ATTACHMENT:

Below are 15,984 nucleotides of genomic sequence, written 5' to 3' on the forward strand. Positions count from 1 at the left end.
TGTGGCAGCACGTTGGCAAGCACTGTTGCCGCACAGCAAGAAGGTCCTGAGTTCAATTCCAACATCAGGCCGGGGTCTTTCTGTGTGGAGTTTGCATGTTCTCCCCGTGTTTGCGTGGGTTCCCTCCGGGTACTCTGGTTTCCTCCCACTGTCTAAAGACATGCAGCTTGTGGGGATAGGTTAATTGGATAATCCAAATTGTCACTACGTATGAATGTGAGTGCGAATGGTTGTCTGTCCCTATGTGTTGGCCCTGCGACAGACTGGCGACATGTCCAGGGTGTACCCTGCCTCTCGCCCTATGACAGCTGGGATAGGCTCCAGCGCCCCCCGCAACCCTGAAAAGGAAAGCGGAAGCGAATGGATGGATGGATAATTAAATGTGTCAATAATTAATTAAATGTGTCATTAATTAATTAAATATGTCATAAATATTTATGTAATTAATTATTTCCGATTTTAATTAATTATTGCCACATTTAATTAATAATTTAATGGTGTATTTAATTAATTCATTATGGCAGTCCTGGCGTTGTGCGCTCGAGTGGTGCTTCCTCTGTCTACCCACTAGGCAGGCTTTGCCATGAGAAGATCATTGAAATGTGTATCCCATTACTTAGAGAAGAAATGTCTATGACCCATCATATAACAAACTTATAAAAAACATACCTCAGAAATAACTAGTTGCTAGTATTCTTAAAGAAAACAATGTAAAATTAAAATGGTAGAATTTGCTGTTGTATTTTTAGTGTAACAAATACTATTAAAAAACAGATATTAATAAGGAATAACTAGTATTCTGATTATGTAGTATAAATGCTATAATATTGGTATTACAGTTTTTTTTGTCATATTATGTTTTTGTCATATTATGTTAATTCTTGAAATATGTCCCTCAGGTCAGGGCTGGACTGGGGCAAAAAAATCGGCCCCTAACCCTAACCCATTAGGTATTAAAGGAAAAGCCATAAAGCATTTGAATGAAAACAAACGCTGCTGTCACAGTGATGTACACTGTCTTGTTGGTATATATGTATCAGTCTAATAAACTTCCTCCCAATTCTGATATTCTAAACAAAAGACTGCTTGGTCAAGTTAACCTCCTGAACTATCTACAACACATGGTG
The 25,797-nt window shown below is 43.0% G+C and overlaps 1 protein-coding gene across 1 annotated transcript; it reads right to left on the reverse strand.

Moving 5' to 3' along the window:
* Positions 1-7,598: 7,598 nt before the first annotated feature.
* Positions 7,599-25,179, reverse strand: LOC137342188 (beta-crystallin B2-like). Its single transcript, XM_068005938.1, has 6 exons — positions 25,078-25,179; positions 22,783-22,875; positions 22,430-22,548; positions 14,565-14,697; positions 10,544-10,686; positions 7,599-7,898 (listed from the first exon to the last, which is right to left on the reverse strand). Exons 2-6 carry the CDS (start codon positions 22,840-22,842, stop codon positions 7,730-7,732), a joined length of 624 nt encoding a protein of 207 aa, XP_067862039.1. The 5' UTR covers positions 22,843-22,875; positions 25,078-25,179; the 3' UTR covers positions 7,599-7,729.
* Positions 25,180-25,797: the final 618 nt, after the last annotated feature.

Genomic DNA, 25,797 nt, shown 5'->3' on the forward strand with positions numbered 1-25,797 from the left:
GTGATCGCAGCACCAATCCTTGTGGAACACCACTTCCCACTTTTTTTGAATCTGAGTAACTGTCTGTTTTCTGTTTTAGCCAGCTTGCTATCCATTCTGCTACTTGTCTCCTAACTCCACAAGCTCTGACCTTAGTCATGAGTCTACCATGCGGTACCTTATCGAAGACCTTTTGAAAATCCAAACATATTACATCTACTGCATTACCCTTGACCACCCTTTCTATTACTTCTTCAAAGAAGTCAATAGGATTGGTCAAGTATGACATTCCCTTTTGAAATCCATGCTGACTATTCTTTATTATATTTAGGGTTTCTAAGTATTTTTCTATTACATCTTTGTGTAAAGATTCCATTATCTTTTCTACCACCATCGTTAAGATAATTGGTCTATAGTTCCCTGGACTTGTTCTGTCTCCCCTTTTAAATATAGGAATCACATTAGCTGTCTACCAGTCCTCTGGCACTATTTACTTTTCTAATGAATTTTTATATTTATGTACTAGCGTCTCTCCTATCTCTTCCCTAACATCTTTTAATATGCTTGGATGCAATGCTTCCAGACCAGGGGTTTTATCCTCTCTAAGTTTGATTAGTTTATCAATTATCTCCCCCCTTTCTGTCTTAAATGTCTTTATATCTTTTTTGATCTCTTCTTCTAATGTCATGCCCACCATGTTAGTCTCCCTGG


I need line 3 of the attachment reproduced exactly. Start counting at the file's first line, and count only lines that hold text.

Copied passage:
The 25,797-nt window shown below is 43.0% G+C and overlaps 1 protein-coding gene across 1 annotated transcript; it reads right to left on the reverse strand.